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Is swapping volatility risk for longevity risk the right investment strategy?

Many Australian investors steer clear of investing in shares of companies listed in emerging, or frontier markets, because they think they are too volatile. Generally, investor psychology leads to considering these investments in isolation rather than considering the role they play in a portfolio, because investors mistakenly perceive risk as volatility. As Warren Buffett once noted, “an asset that has dropped very sharply becomes “riskier” at the lower price paid than it was at the higher price”. In our view, volatility is more a proxy for fear which often leads to irrational investor behaviour because higher volatility and short-term monitoring due to a loss aversion bias can lead investors to sell at the wrong time.

Risk management in investor portfolios should consider the risk of:

  • Not meeting investor goals (e.g. generating real wealth, managing liabilities etc.);
  • Outliving retirement savings; and,
  • Permanent loss of capital (as opposed to capital losses on paper).

Sequencing risk is topical given its impact on retiree portfolios. However, concerns around sequencing risk tend to drive portfolio construction towards risk minimisation strategies, giving potentially a more stable portfolio, but perhaps unknowingly increasing longevity risk (out living savings). Investment strategies aligned to capital growth should not be ignored. Doing so exposes investors to the risk of falling short of their investment objectives and, in particular for retirees, outliving their savings.

Drew, Walk & West (2015) looked at longevity risk and its impact on retiree portfolios. The authors note that there is around a 50% chance that a 65-year-old Australian male will live to the age of 85, a 30% chance he will live to age 90 and a 12% chance he will live to age 95. Similarly, there is a 50% chance a 65-year-old Australian female will live to age 87, a 41% chance she will live to the age 90 and a 21% chance she will live to age 95. Remarkably, for a couple both aged 65, there is a 50% chance that at least one will live until age 91 and a 31% chance at least one will live to age 95. It is worth noting that these statistics do not take account of future longevity gains. If future longevity gains are similar to those observed for the past century or so, retirement planning based on the probabilities listed here could significantly underestimate longevity risk. Imagine an average life expectancy of 100 in 20 years’ time.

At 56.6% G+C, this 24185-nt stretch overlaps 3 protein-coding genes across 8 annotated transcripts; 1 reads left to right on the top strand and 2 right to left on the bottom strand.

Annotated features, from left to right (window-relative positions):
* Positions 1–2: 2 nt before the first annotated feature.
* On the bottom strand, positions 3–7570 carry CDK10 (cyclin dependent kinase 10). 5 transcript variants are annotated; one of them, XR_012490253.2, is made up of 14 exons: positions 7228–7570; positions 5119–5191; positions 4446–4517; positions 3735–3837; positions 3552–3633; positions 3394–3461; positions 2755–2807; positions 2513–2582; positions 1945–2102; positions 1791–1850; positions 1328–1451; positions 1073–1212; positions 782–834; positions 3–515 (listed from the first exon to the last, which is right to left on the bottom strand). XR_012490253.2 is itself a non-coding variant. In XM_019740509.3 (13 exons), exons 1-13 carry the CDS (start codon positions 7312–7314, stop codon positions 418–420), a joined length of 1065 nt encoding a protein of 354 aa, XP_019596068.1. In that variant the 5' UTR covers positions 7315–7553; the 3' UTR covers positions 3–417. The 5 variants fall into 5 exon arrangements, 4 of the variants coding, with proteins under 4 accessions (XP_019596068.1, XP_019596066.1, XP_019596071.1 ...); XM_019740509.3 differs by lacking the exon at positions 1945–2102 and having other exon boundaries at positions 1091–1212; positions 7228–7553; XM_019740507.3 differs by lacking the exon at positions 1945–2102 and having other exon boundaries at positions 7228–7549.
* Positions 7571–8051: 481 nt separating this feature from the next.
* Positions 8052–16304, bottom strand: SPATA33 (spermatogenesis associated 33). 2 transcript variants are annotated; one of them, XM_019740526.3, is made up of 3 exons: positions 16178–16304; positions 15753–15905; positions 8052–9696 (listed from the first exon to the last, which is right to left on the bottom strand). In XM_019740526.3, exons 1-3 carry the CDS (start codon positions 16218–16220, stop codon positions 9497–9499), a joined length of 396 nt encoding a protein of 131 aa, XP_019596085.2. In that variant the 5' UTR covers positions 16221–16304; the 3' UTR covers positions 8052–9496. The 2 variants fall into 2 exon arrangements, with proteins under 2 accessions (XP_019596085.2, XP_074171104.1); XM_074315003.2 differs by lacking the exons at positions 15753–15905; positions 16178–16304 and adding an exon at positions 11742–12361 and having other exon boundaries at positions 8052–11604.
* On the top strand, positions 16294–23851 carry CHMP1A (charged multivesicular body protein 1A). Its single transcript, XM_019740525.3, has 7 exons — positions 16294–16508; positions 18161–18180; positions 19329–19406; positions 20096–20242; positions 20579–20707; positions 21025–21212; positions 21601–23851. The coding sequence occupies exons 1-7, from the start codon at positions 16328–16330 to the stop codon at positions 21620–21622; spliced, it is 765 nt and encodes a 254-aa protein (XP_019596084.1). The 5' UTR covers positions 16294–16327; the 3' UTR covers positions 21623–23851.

Source: The Role of Asset Allocation in Navigating the Retirement Risk Zone, FINSIA, 2015

Longevity risk presents a major challenge for those developing asset allocation strategies. Can wealth be sustained for longer periods? This risk can have a major impact, especially when retirees face the prospect of running out of savings when it’s too late to take any action. The Association of Superannuation Funds of Australia (ASFA) estimates that an Australian retiree needs an income of A$40,297 per year to provide a comfortable standard of living in retirement¹. Given the full rate age pension is currently just over $18,000 per year for a single pensioner, the risk of shortfall is meaningful.

Therefore, it is important retirees not ignore investment strategies that can generate sustainable, long-term capital growth over ever increasing investment horizons.

Are Australian equities the answer? Interestingly, many investors have been using equities as a proxy yield play. This seems to work fine until valuations on these stocks are bid up and the risk of capital loss increases. However, a company that is paying out a significant component of its profit as dividends is doing so because of Australia’s favourable taxation laws (franking) and a dearth of growth opportunities in which to invest capital. Perhaps companies should increase their focus on capex and generate investment and productivity, rather than focus on rewarding shareholders through income.

It seems we have forgotten that investing in equities is about generating capital growth through exposure to businesses that can grow their revenue and therefore create strong profitability. Can broad emerging markets give you that capital growth? “Emerging markets” is an eclectic group of countries bucketed together by an index but which share very little in common. The term embraces countries that are big and small, developed and under-developed, industrialised and agrarian, manufacturing and commodity-based, rich and poor, deficit and surplus – the diversity goes on.

Hence, it pays to be selective when identifying capital growth opportunities. Companies operating within India’s economic ecosystem are experiencing strong revenue growth, with payout ratios of only 26% and dividend yields of 1.4%. This is because the opportunity for companies to generate strong returns from reinvesting their capital is significant, given an abundance of growth opportunities. In fact, Indian companies have grown their return on equity rather consistently compared to other developed and emerging countries, as shown in Figure 2.

Figure 2:  Volatility of Earnings Growth and ROE

MSCI Index

Std Dev of EPS growth since 2002

Avg ROE growth
since 1996













Emerging markets



All Country World Index






Developed markets



Source:  Morgan Stanley research

Investors need to re-examine the role of equities in their portfolio. The focus should not always be on short-term volatility of each asset, but rather the growth and diversification offered to the portfolio. An allocation towards growth/developing economies like India is likely to help address longevity risk and complement high yielding strategies.


1. ASFA Retirement Standard, March quarter 2012